Cleaning & Maintenance Management Online

Time to switch?

September 19, 2010
Most industry people are familiar with the green movement.

Whether you’re traveling to industry trade shows and conferences, attending seminars, participating in JanSan associations or simply reading trade magazines, you’re well-informed about green cleaning.

But, with all this information, there are many who are still unsure about the benefits of green cleaning and are hesitant to transform cleaning practices into a green cleaning operation.

To find out why, CM/Cleaning & Maintenance Management offered a “Green Cleaning Reader Survey” earlier this year.

The survey produced a good sample of respondents from three major segments of the JanSan industry — building service contractors (BSCs) as well as health care and education facilities.

When asked “How would you rate your firm or facility as a green cleaning operation?”, 87 percent of respondents indicated that they are either fully green (15 percent), are in the process of becoming fully green (56 percent — compared to 28 percent in a 2005 survey) or they’d like to be green, but are unsure of where to start (16 percent).

This means that only a small number of respondents — 12 percent — are not interested in making the switch to green cleaning.

Perhaps these people don’t believe the hype, are nervous to make change or think green cleaning is just the latest fad.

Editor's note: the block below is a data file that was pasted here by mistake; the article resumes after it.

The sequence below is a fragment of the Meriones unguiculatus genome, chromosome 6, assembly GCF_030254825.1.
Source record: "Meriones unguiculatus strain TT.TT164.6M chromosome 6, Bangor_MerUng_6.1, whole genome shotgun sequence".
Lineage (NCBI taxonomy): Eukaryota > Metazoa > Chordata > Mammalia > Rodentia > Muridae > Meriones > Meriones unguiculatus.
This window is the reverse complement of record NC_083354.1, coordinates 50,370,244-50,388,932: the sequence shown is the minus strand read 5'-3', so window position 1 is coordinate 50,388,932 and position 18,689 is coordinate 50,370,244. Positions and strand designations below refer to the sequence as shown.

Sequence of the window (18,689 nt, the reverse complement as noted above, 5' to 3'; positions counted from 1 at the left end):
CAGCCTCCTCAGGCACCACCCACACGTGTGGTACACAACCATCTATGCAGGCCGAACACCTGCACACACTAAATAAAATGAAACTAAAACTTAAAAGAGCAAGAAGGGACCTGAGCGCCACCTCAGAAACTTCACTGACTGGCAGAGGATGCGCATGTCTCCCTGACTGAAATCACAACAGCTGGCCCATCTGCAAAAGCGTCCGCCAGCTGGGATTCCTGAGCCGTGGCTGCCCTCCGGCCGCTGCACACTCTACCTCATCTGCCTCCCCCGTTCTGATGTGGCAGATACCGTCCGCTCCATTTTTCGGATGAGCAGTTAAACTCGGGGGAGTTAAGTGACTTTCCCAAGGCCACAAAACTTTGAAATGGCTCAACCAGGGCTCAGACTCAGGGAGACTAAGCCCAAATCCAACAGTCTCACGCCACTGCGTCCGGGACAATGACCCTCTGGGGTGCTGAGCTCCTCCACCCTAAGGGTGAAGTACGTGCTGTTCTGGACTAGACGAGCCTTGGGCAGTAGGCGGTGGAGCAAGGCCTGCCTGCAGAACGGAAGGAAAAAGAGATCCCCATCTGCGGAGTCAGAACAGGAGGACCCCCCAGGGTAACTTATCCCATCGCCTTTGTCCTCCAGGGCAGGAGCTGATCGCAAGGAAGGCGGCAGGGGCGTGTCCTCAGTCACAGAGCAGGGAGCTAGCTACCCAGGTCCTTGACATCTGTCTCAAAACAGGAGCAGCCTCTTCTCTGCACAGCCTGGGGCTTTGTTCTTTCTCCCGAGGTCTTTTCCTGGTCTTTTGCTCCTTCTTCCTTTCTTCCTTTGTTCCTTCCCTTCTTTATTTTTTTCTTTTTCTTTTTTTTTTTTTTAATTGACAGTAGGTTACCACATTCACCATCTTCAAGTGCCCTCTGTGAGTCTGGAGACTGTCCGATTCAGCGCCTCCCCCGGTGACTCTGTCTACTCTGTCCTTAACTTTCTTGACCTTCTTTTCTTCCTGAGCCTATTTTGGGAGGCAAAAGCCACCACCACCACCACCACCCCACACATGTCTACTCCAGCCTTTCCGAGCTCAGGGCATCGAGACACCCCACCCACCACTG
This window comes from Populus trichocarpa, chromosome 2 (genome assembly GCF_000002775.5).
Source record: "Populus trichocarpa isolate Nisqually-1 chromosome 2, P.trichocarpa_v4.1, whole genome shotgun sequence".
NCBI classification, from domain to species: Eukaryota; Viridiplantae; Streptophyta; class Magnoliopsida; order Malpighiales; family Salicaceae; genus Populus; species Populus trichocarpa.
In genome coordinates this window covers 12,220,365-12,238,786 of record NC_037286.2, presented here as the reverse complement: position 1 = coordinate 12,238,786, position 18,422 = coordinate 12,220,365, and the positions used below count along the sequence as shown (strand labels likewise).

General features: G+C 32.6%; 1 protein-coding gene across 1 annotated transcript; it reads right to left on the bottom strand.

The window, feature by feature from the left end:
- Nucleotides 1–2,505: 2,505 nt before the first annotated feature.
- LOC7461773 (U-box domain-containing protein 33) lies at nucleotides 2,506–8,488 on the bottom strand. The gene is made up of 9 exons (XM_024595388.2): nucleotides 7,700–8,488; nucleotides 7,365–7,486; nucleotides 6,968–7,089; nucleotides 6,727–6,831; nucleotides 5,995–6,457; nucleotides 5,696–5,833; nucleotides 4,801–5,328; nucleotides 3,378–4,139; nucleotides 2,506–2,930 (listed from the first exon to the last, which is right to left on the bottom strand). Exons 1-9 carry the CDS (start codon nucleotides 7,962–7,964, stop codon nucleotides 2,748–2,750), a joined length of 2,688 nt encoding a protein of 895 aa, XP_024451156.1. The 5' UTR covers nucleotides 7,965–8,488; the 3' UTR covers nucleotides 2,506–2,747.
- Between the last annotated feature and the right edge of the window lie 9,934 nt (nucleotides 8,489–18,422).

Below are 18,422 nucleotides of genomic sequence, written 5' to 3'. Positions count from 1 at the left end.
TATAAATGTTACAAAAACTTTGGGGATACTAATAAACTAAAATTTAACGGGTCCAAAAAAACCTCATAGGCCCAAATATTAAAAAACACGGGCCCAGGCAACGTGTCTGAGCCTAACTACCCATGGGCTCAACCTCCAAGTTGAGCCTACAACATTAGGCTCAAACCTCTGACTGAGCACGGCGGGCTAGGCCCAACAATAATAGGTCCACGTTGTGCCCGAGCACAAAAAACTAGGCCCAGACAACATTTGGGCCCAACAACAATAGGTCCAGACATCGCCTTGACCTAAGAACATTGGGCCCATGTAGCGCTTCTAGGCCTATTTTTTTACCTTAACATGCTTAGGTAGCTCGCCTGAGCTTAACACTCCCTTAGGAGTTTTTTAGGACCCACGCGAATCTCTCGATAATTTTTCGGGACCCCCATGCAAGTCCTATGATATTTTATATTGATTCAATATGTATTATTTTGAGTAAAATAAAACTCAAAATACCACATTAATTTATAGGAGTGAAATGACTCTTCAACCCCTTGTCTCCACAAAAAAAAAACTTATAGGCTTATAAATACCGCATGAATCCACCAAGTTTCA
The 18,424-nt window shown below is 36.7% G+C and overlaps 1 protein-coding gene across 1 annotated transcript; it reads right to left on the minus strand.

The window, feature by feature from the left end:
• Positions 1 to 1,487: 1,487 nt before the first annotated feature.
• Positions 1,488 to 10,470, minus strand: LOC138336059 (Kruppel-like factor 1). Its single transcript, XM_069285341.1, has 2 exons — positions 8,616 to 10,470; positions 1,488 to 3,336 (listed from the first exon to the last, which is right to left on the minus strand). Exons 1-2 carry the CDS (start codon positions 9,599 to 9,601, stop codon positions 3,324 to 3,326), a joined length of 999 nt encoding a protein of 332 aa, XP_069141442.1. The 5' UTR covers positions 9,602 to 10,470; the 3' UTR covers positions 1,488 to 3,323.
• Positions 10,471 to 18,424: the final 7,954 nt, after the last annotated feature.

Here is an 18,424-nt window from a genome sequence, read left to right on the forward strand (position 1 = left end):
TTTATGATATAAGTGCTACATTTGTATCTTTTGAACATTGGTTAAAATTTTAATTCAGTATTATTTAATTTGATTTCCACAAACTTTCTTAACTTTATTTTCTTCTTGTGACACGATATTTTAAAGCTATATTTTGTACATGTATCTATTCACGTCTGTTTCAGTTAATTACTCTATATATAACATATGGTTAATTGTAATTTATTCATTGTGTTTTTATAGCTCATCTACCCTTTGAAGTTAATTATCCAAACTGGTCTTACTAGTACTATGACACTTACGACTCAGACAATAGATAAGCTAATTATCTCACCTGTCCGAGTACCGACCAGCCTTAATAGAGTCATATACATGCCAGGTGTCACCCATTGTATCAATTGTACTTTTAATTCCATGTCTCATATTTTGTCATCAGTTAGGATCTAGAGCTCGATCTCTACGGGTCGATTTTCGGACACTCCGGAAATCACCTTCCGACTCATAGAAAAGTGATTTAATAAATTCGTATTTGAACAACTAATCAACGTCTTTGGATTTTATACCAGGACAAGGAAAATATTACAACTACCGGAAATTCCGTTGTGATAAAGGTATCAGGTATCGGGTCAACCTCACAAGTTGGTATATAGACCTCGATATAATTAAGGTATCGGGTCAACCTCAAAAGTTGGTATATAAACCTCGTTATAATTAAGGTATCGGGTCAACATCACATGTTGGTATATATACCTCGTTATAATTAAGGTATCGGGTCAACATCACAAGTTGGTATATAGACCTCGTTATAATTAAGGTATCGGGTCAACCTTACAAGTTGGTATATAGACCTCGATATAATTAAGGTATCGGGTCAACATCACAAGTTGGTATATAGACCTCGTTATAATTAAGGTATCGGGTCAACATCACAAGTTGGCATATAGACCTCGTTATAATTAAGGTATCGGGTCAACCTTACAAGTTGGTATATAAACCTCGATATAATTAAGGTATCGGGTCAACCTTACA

To address these concerns, we contacted industry experts and asked their opinion of why those 12 percent might be hesitant.

State of the marketplace
As big as the green cleaning movement is today, there were times in the past when it had trouble gaining momentum among distributors and end users.

At the time of the green cleaning survey, though, most people believe that this current movement is here to stay and that it’s exponentially growing.

Kevin Gallagher, vice president of EcoLogo™, attributes some of this staying power to former President Bill Clinton’s signing of an executive order requiring the use of environmentally preferable cleaning products in all federally owned or managed facilities.

And, Beverly Jurenko, president of cleaning contract company Best Cleaning Services LLC, Houston, TX, believes higher energy prices have been a catalyst for her clients’ increased interest in green cleaning.
“While managers are looking at new ways of being more energy efficient,” she says, “it opens the door for an examination of the whole facilities management program, creating opportunities for us to present our green cleaning program.”

Product knowledge
Another reason why it’s easier now to make the switch is because green product knowledge has dramatically increased.

Some proven benefits include: Better health for building occupants, such as fewer instances of respiratory illnesses and asthma attacks; reduced employee absenteeism; greater productivity due to safer working conditions; and less environmental impact.

Jurenko has even seen no added costs once she switched to green cleaning, which is a major concern for those who are hesitant. “If you do it right,” she says, “green cleaning doesn’t cost more and [it] generates huge benefits in indoor air quality. Once our customers try green cleaning, they never want to go back.”

Another reason for hesitation is that people believe green products are ineffective compared to traditional products.

However, Mike Sawchuk, vice president and general manager of Enviro-Solutions, believes this is because they have not been effectively presented the facts.